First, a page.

You know that book, Ways We Want Our Classroom To Be? That book largely answers the question of “How.” How do we want our class to interact together?
But I think asking “Why” is even more important, especially in the midst of the radical transformation happening in education. I think we need to ask “Why” first, before we even ask any questions about “How.”
For example, I think we should ask first day, first hour, “why are we here?” Why are we all here?” Now there’s some trite answers like, “My parents made me come here.” And that is valid, yes. It is true. But on a deeper level, why will we continue to come here every weekday and become a group for the rest of the school year? “What reasons do we have for coming together as a group, as a team, every weekday?”
Consider a homeschooler. If you were homeschooled, you’d be able to accomplish a lot, right? And you’d meet with all kinds of people in other groups, right?
“So what can our group do that we wouldn’t be able to do with any other group? What can we do collectively that we wouldn’t be able to do as an individual? What impact can we have on our lives, on our communities, on our world?”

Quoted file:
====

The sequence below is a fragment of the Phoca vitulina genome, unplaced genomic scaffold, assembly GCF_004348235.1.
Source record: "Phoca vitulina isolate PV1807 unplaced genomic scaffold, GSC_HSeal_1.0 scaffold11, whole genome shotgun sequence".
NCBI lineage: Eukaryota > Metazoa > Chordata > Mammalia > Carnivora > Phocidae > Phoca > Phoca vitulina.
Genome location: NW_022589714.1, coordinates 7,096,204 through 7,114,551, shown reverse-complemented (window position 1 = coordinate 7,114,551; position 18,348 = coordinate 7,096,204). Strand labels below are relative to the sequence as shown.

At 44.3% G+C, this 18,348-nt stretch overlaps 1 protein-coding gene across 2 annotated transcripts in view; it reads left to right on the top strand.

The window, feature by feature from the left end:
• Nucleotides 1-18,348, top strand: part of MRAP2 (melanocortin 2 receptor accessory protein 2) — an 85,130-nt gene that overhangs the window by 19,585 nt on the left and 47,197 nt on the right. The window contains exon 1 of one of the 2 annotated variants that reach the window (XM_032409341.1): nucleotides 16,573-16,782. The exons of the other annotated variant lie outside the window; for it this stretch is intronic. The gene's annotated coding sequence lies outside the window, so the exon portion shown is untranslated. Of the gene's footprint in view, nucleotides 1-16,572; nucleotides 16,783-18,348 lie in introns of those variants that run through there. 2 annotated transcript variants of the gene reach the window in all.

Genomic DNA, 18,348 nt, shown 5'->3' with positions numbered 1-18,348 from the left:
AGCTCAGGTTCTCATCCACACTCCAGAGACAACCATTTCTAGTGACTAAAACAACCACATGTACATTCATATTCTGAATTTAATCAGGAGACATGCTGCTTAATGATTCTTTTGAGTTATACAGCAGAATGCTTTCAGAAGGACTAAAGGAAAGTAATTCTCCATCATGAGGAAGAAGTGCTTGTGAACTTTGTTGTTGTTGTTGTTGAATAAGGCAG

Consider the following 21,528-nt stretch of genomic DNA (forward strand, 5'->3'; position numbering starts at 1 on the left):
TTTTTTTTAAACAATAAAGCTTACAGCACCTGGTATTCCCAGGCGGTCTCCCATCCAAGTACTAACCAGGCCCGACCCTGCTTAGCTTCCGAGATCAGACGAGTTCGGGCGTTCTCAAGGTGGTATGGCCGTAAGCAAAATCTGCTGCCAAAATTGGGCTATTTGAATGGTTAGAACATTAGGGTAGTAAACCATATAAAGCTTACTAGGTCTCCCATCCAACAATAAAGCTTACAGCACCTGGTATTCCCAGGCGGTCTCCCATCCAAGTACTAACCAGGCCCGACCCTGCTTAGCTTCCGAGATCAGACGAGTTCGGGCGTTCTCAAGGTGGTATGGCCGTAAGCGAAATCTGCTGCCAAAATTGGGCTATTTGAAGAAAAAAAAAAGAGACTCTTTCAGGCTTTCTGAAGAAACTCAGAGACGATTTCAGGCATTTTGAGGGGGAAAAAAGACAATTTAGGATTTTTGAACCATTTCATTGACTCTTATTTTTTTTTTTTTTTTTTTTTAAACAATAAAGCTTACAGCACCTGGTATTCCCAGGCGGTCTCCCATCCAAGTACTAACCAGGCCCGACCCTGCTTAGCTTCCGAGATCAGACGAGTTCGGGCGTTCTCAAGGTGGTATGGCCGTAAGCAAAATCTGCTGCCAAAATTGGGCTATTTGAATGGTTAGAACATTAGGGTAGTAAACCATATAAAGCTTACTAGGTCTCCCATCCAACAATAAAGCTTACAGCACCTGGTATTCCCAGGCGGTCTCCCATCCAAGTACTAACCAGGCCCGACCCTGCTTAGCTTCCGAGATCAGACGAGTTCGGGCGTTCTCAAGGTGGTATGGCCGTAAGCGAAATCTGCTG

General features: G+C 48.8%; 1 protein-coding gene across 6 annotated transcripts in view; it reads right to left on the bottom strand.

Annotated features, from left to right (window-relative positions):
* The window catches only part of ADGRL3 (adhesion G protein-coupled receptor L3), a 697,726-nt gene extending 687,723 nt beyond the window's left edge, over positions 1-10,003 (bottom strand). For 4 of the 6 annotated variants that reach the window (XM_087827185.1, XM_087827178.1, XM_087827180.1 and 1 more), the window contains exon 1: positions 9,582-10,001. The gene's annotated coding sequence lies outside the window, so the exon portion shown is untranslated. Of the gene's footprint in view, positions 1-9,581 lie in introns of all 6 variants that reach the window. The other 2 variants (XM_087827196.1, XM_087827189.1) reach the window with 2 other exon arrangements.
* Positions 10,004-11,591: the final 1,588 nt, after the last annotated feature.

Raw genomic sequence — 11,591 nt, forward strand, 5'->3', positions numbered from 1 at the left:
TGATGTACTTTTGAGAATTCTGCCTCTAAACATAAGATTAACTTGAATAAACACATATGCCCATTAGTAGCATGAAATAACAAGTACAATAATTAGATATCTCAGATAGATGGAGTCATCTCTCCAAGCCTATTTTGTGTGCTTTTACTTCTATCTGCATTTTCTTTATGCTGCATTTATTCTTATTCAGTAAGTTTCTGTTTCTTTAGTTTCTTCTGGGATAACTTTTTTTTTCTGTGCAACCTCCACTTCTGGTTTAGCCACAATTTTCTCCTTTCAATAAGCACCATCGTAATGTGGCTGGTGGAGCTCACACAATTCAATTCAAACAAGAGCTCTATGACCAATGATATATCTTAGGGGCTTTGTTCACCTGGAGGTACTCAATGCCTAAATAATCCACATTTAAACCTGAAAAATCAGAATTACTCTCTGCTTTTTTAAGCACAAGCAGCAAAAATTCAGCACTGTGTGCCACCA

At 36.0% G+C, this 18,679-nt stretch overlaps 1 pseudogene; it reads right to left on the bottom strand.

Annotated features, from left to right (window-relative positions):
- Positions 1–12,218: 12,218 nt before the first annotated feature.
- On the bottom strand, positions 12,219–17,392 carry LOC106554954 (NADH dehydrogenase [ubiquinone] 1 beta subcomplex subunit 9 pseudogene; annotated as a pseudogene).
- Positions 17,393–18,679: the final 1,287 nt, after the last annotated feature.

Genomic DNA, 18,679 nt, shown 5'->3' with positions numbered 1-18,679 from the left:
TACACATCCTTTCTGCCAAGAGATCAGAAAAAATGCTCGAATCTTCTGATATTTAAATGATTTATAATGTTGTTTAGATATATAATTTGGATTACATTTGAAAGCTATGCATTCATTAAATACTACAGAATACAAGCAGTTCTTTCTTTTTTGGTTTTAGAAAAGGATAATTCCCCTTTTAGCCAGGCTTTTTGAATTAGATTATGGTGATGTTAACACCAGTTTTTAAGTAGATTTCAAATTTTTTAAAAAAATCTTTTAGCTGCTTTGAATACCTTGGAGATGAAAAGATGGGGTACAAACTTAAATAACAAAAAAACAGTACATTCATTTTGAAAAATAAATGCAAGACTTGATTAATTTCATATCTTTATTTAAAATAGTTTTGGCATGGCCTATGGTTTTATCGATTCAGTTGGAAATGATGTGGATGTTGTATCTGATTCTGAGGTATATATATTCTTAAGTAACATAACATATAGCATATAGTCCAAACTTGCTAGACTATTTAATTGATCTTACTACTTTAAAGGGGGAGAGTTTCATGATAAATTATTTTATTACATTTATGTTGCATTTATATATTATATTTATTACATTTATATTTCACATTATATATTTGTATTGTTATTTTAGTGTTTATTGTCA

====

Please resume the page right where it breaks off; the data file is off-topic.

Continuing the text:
Like a start-up, or an established organization, we can create a statement of our purpose, our reason for existing. We can make it enlivening. It can be the central focus of all our activity.
Such a basis creates an identity. We all become practitioners in our self-created community of practice. We identify and highlight our significance. We create and label the way that we are essential to the community and to the world.
We arrive at this statement of significance by consensus.
“What do we want to accomplish or achieve that we can only do with this specific combination of people, this unique group? What change do we want to make in our life or in lives around us? What contribution do we want to make? In what way will we serve, be servant leaders?”
Simon Sinek had a Ted talk and has a book: Start With Why. And I think we need to do that for our class.
Someone might say, “We’re here to learn stuff.” But is that the real reason? Is that something you can’t do by yourself? Is that something you need all of us for? So then what is a better reason?
And whatever we co-create, it doesn’t new to be fixed or permanent. Maybe later we find it needs to be fixed or modified or re-imagined completely. So we can keep coming back to it and refining it if need be. We can keep checking in on our statement of significance and reflect: “Is this still our significance? Is this still out purpose, our reason for being?”